11.29.04 – By Umar ben-Ivan Lee: When Vitali Klitschko steps into the ring December 11th to face the man from Brixton, London, Danny Williams, he will have more on his mind than defending the most prestigious title in all of sports.
“I was very close to canceling the fight, but we want to bring the message in my fight to the world about what is going on in Ukraine,” Vitali told AP writer Tam Dahlberg. Recently both brothers met with a number of local New York boxing writers wearing the orange colors of Ukrainian Presidential candidate Viktor Yushchenko.This was before the Ukrainian Presidential election in which Viktor Yanukovych allegedly defeated the liberal democrat Yushchenko.
Immediately after the victory of Yanukovych was announced hundreds of allegations of fraud surfaced and hundreds of thousands of Ukrainian citizens went to the streets of Kiev to protest the disputed results. Wladimir Klitschko joined hundreds of thousands of his fellow citizens and not only rallied with them but spoke to the crowd. This is a very significant step given the fact that Klitschko is a celebrity in Ukraine, and because of that could be the target of violent pro-Yanukovych forces.
The parliament of Ukraine, under pressure from the street demonstrators, decaled the election results invalid, and now the entire issue is under review by the Ukrainian Supreme Court. What is at stake is the future of Ukraine; Yushchenko seeks to bring democratic and economic reform and to integrate Ukraine into the European economy. Yanukovych, an ally of Russian President Vladimir Putin, seeks to keep Ukraine under the Russian sphere of influence. While the conflict at this stage is peaceful, many are concerned that a violent confrontation may be imminent.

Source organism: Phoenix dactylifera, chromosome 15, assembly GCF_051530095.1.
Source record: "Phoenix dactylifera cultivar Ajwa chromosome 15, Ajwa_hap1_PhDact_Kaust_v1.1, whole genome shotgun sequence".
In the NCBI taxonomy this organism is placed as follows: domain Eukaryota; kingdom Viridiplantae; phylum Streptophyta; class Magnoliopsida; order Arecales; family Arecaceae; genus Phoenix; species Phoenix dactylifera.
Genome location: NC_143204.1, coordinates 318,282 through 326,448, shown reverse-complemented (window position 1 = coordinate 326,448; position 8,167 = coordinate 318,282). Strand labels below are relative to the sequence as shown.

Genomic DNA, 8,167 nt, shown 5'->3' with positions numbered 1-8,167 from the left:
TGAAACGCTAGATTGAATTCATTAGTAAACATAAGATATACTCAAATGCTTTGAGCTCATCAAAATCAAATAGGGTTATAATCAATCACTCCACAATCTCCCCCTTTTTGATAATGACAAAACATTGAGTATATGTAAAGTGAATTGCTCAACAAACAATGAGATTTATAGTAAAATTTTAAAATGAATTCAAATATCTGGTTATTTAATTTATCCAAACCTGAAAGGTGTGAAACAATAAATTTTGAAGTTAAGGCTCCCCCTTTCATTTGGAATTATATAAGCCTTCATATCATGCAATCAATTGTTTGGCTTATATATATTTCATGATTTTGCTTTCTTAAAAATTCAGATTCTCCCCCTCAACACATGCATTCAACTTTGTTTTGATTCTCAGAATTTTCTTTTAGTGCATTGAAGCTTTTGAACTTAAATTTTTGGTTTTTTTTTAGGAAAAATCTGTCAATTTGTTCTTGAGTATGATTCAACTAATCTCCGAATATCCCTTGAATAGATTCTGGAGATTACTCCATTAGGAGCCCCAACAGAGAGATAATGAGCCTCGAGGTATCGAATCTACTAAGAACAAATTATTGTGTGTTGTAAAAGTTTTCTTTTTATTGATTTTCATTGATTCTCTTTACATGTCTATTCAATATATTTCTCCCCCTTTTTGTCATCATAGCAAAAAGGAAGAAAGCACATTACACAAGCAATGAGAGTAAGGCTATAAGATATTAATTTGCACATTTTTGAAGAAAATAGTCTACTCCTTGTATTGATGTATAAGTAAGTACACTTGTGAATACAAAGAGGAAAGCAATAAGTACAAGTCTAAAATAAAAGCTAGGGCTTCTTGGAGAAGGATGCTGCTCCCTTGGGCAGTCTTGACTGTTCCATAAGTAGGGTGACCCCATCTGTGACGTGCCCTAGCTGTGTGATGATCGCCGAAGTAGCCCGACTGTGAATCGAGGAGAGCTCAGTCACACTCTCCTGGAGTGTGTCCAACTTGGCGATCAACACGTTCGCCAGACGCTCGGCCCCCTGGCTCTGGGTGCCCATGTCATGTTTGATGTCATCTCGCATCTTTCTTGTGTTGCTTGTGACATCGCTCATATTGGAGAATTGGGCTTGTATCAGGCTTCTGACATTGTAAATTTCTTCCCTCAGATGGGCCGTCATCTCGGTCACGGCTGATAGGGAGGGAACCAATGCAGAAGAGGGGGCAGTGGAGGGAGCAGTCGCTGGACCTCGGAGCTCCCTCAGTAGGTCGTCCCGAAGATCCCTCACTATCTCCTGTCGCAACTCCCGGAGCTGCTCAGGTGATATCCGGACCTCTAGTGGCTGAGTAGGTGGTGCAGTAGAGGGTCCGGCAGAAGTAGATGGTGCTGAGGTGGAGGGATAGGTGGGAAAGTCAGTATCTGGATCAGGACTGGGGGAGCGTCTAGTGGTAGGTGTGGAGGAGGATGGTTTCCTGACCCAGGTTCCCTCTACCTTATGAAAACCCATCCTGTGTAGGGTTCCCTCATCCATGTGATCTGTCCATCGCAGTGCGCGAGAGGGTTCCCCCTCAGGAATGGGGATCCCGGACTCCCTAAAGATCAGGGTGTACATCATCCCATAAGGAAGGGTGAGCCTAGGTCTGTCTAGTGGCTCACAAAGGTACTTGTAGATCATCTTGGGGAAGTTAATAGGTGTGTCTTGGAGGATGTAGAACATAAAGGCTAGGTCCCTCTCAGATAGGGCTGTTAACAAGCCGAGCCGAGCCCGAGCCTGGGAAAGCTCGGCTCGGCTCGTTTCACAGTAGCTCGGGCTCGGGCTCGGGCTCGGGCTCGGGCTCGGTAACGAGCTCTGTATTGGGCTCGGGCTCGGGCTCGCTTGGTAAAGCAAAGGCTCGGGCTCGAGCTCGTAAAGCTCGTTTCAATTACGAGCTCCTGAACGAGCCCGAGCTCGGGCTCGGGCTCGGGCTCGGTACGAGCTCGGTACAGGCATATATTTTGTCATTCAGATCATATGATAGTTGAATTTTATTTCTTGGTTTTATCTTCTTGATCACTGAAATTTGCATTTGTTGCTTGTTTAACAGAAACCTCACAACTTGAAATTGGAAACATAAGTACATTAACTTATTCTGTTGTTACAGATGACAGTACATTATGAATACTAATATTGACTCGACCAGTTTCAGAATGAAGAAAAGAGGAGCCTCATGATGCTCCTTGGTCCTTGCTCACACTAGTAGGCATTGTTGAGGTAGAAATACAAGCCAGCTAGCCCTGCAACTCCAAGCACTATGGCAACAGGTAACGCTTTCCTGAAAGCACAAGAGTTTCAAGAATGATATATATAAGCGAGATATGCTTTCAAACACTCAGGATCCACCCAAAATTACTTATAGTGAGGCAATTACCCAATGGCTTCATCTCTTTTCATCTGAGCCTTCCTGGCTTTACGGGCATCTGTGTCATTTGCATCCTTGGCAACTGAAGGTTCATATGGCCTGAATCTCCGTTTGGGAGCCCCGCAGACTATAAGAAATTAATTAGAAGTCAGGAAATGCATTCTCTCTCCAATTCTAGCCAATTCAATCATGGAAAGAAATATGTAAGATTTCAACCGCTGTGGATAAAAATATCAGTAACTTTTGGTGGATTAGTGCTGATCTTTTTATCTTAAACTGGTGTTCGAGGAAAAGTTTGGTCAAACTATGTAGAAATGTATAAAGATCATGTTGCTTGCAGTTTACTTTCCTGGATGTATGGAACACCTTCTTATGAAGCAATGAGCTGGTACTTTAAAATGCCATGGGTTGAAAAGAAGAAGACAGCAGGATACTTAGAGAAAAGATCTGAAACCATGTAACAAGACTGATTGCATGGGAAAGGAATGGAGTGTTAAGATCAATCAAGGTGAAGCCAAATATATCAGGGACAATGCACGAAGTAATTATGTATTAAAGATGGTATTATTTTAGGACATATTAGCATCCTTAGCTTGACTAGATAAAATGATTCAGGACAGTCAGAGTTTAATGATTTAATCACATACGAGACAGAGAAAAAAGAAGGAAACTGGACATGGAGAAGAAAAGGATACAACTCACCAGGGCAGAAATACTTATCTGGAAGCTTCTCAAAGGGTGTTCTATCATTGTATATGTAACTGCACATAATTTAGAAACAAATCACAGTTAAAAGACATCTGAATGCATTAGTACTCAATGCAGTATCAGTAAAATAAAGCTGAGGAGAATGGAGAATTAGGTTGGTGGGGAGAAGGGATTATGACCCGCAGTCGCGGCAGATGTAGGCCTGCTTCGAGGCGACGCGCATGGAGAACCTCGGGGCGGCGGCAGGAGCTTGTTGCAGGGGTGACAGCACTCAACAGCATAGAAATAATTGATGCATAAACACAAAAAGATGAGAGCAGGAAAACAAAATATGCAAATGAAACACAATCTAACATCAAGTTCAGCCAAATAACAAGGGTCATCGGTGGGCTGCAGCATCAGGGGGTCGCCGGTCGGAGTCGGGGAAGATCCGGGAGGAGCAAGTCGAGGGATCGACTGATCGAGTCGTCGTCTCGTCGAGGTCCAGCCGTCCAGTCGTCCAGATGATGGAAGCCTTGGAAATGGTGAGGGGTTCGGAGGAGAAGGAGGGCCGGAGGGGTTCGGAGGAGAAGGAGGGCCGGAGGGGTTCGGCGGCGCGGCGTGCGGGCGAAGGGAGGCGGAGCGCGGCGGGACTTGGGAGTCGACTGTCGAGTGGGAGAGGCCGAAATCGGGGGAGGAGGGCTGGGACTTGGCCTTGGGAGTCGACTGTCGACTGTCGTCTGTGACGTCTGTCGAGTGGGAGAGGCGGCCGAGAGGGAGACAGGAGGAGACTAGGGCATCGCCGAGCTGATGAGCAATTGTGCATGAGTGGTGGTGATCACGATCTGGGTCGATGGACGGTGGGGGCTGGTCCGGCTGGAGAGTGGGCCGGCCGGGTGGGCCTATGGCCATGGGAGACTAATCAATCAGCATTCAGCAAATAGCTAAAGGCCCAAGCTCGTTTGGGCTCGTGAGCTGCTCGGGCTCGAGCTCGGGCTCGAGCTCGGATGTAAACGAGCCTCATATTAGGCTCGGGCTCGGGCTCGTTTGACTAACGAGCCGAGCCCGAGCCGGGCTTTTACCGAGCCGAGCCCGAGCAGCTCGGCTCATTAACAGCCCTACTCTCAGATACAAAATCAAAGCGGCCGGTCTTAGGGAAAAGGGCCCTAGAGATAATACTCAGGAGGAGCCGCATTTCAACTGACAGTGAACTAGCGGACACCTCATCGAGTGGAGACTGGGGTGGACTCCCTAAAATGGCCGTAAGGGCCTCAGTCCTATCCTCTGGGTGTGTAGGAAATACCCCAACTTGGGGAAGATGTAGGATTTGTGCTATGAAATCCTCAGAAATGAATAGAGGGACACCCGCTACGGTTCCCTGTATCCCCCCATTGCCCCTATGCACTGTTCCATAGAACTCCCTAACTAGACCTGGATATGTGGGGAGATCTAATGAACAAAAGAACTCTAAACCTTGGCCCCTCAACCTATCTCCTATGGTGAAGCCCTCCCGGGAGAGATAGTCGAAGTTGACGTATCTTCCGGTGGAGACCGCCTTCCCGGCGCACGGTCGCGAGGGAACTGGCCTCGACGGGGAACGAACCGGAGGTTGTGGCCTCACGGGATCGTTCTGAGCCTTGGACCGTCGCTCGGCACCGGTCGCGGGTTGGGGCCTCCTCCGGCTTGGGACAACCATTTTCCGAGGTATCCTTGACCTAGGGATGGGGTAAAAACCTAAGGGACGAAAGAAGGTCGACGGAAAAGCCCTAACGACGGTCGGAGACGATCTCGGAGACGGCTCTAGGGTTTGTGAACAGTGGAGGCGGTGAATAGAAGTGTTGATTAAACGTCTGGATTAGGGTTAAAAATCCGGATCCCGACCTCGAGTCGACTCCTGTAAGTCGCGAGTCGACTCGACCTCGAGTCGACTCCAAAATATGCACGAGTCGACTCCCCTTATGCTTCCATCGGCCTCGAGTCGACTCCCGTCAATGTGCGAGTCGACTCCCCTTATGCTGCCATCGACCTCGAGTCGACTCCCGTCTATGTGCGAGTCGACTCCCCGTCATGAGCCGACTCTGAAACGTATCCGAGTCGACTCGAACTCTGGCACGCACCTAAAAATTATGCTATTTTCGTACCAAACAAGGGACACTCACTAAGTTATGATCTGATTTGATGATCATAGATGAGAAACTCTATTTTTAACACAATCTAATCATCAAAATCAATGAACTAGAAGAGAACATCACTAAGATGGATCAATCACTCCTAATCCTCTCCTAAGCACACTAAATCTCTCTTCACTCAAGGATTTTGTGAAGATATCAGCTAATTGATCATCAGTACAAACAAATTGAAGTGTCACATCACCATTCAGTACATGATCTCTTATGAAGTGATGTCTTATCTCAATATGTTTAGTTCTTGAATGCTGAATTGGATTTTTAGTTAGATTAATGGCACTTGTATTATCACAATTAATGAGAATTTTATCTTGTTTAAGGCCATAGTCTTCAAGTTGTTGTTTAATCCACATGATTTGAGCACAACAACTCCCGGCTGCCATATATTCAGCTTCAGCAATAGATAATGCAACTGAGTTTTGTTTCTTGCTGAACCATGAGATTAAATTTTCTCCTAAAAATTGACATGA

This is not the first time that boxers have had to represent the hopes and aspirations of beleaguered nations in the news, or have fought for something greater than themselves. Felix Trinidad brought a sign with him calling for the ending of the bombing of the Puerto Rican island of Vieques during his epic-battle with Oscar De La Hoya. Sugar Ray Leonard wore trunks
bearing the word Amandala, the word for freeing Nelson Mandela during his second-bout with Thomas Hearns and a number of fighters during the civil-rights-era, most notable Muhammad Ali, used their notoriety to call for greater freedoms for African-Americans.
Umar ben-Ivan Lee may be reached at email@example.com